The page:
(Friday Filosophy from 7/22/22)
Happy Freakin’ Friday!
This week's postcard is coming to you from Sofia, Bulgaria, where I’ll be conducting some seminars over the weekend. And the topic that has me grinding my molars is the media, and specifically the journalism element of it.
Before you turn away, thinking journalism is a boring topic that’s irrelevant to you, please don’t. Because the reason I’m thinking about it and believe you should be thinking about it, is that we need to not just save journalism – but prevent the media outlets involved from tearing us apart.
If you read Risky Is the New Safe, or Mad Genius, you know I warned about the ethical issues and dilemmas that disruptive developments in technology would create for us. As I said in those books, mobile changes everything about everything. The internet and social media blow up everything you thought you knew about marketing and branding. These changes taken together eviscerate the traditional advertising revenue model. One sector in particular these changes has disrupted is the business model of journalism: Where and how we get news.
Until recently, we have entrusted the media to report the news that we need to be an informed electorate. We knew (or believed) journalists had our backs and would comfort the afflicted and afflict the comfortable. There was always some inherent bias, of course, but guardrails were in place to keep it from being hijacked by the lunatic fringes. In what passes for journalism now, the lunatics are driving the bus and the voices of reason are now the fringes. Journalism stopped being a public service and became a lucrative industry in its own right run by multi-billion-dollar media empires. These multinational corporations no longer function as news reporting or informed analysis, but are dependent on shock, negativity, and clickbait.
We used to have three major television networks that were expected to be part of the infrastructure of democracy, and they dutifully dedicated 30 or 60 minutes every evening to journalists like Edward R. Morrow, Walter Cronkite, and David Brinkley to facilitate an informed electorate. Even news networks don’t really have time for news any longer. We’ve filled the gap with provocative personalities like Rachel Maddow, Don Lemon, Tucker Carlson, and Kayleigh McEnany. And because the menu describes the available flavors well, so we can select to watch only the shows that pander to our worldview.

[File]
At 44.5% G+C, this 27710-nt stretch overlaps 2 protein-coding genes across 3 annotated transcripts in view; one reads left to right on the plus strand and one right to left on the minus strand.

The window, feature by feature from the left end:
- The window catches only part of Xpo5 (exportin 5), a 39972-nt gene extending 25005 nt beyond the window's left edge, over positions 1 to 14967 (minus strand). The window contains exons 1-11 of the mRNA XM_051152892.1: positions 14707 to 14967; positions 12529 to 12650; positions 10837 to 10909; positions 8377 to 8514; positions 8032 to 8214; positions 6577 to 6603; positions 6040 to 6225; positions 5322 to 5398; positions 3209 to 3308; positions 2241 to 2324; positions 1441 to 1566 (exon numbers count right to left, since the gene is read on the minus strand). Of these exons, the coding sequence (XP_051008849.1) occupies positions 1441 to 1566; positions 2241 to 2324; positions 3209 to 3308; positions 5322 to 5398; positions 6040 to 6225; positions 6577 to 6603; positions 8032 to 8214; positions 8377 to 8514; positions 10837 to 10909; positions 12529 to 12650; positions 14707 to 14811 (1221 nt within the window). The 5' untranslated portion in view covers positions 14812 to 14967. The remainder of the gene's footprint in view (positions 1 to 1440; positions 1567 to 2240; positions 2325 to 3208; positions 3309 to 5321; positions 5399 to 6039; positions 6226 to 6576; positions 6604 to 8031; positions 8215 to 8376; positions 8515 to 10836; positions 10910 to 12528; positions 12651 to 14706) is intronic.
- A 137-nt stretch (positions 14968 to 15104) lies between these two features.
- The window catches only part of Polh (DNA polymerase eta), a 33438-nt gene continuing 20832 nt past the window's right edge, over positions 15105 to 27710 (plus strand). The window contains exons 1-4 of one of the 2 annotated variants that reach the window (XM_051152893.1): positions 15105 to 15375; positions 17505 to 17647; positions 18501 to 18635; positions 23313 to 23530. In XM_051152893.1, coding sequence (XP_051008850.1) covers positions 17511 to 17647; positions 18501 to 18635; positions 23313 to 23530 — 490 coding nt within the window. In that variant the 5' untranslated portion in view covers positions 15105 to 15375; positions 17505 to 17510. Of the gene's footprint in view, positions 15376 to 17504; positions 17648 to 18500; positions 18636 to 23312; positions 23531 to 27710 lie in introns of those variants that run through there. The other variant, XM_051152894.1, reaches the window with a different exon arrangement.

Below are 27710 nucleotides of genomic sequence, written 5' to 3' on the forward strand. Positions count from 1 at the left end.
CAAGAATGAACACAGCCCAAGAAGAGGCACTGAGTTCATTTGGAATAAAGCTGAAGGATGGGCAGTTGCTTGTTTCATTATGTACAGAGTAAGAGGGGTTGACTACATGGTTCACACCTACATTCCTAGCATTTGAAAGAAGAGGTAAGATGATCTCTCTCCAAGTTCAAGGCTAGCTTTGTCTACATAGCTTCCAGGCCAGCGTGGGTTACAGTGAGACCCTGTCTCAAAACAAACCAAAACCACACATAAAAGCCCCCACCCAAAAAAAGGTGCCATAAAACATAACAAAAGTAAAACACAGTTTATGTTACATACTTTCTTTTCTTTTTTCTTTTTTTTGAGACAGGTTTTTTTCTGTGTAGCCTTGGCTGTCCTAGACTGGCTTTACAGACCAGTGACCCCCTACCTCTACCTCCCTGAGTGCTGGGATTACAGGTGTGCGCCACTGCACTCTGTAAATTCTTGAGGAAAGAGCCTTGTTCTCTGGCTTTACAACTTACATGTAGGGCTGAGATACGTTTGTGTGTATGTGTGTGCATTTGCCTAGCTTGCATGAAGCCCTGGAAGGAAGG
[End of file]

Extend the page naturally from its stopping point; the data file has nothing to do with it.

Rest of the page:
Newspapers used to break stories like the Pentagon Papers. Now we have to settle for reprinted corporate press releases, listicles on the biggest NFL draft pick flops, and their commitment to “dish the gossip” from Hollywood. Culture wars have been around as long as we’ve had cultures and it’s doubtful that humanity will ever build complete immunity against them. But we’ve now reached a very unhealthy boiling point. Hate and intolerance are being exponentially multiplied by the media because it needs contrived controversy, outrage, and fear of others in order to maximize profitability.
What we used to call news organizations have now morphed into media conglomerates. And since their focus has switched from reporting the news to generating ad views, it’s created ripple effects on us all. The neural links in the human brain are being retrained, creating an inability for many people to process anything longer than 60-second TikTok videos or 280-character tweets. The digital native generations have devolved into having an attention span rivaling that of a gnat. Most importantly, there is no viable business model for a media outlet to report the news. They need advertising, subsidies, or subscriptions.
The advertising model corrupts the process and we’ve already seen the damaging effects of that. Government subsidies make the media dependent on the source they are meant to check, so there is an inherent conflict of interest. On the surface, the subscription model looks like a good fix. People can subscribe to long form podcasts, or writers on platforms like Substack who don’t have to depend on ad revenue or subsidies. But the problem is human nature leads us to only gravitate (and subscribe) to platforms that pander to our existing worldview.
Both social media and government have a vested interest in nurturing your fear and outrage to drive you further down an ideological rabbit hole. If we don’t find a viable business model for journalism, the polarization will continue to deteriorate further. In the war between critical thinking individuals and algorithms, the algorithms are winning.
Thought of the day: There are legions of people who will doubt you, ridicule you, and even try to sabotage you. If you don’t fight for your dreams, they win.